He got through his various university examinations without any special distinction, and then he appeared for his final, the B.A. He had not taken the trouble to work much for it and he was greatly dissatisfied with the way he had done the first paper. Not expecting to pass the examination, as he thought he had spoiled the first paper, he decided to boycott the rest of the examination and he spent his time instead at the Taj Mahal. (The university examinations were held then at Agra.) Subsequently his professor sent for him and was very angry with him for he said that he (my father) had done the first paper fairly well and he had been a fool for not appearing for the other papers. Anyhow this ended my father's university career. He never graduated.

He was keen on getting on in life and establishing himself in a profession. Naturally he looked to the law as that was the only profession then, in India, which offered any opening for talent and prizes for the successful. He also had his brother's example before him. He appeared for the High Court Vakils' examination and not only passed it but topped the list and got a gold medal for it. He had found the subject after his own heart, or rather, he was intent on success in the profession of his choice.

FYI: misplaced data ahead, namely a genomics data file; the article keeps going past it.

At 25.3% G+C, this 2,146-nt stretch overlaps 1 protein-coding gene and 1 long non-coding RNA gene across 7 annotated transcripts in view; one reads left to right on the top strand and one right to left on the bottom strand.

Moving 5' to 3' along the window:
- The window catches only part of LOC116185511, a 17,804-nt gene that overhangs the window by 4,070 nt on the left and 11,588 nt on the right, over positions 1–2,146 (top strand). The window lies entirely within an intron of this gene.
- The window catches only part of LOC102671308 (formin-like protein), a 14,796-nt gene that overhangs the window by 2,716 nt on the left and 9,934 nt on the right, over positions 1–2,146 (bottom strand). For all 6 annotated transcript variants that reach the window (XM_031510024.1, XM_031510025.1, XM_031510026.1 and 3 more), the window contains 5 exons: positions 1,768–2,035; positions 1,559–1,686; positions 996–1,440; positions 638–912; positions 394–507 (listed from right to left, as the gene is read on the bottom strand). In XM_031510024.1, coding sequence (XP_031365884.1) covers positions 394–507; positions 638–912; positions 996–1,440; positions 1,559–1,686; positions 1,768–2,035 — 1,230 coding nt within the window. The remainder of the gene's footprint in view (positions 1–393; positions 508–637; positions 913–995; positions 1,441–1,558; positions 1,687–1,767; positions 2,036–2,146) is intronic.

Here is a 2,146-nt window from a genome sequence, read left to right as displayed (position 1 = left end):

He started practice in the district courts of Cawnpore and, being eager to succeed, worked hard at it and soon got on well. But his love for games and other amusements and diversions continued and still took up part of his time. In particular, he was keen on wrestling and dangals. Cawnpore was famous for these public wrestling matches in those days.

After serving his apprenticeship for three years at Cawnpore, father moved to Allahabad to work in the High Court. Not long after this his brother, Pandit Nand Lal, suddenly died. That was a terrible blow for my father; it was a personal loss of a dearly loved brother who had almost been a father to him, and the removal of the head and principal earning member of the family. Henceforward the burden of carrying on a large family mainly fell on his young shoulders.